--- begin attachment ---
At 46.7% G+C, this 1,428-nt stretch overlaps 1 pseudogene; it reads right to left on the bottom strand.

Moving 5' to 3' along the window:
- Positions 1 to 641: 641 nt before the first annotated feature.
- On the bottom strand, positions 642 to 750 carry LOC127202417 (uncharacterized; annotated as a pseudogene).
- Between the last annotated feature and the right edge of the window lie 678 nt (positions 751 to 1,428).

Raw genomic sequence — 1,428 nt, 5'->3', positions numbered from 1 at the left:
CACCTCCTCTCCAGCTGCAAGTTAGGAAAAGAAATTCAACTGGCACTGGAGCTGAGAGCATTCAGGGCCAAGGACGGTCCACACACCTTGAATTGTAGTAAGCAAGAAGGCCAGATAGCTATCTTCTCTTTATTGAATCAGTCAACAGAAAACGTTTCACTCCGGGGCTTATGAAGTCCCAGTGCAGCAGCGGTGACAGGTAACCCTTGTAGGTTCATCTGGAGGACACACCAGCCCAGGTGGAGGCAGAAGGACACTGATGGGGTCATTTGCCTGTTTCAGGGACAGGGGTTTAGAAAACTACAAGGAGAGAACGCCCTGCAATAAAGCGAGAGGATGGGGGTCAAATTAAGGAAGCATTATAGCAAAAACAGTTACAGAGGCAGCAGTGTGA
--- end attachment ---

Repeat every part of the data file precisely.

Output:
At 46.7% G+C, this 1,428-nt stretch overlaps 1 pseudogene; it reads right to left on the bottom strand.

Moving 5' to 3' along the window:
- Positions 1 to 641: 641 nt before the first annotated feature.
- On the bottom strand, positions 642 to 750 carry LOC127202417 (uncharacterized; annotated as a pseudogene).
- Between the last annotated feature and the right edge of the window lie 678 nt (positions 751 to 1,428).

Raw genomic sequence — 1,428 nt, 5'->3', positions numbered from 1 at the left:
CACCTCCTCTCCAGCTGCAAGTTAGGAAAAGAAATTCAACTGGCACTGGAGCTGAGAGCATTCAGGGCCAAGGACGGTCCACACACCTTGAATTGTAGTAAGCAAGAAGGCCAGATAGCTATCTTCTCTTTATTGAATCAGTCAACAGAAAACGTTTCACTCCGGGGCTTATGAAGTCCCAGTGCAGCAGCGGTGACAGGTAACCCTTGTAGGTTCATCTGGAGGACACACCAGCCCAGGTGGAGGCAGAAGGACACTGATGGGGTCATTTGCCTGTTTCAGGGACAGGGGTTTAGAAAACTACAAGGAGAGAACGCCCTGCAATAAAGCGAGAGGATGGGGGTCAAATTAAGGAAGCATTATAGCAAAAACAGTTACAGAGGCAGCAGTGTGA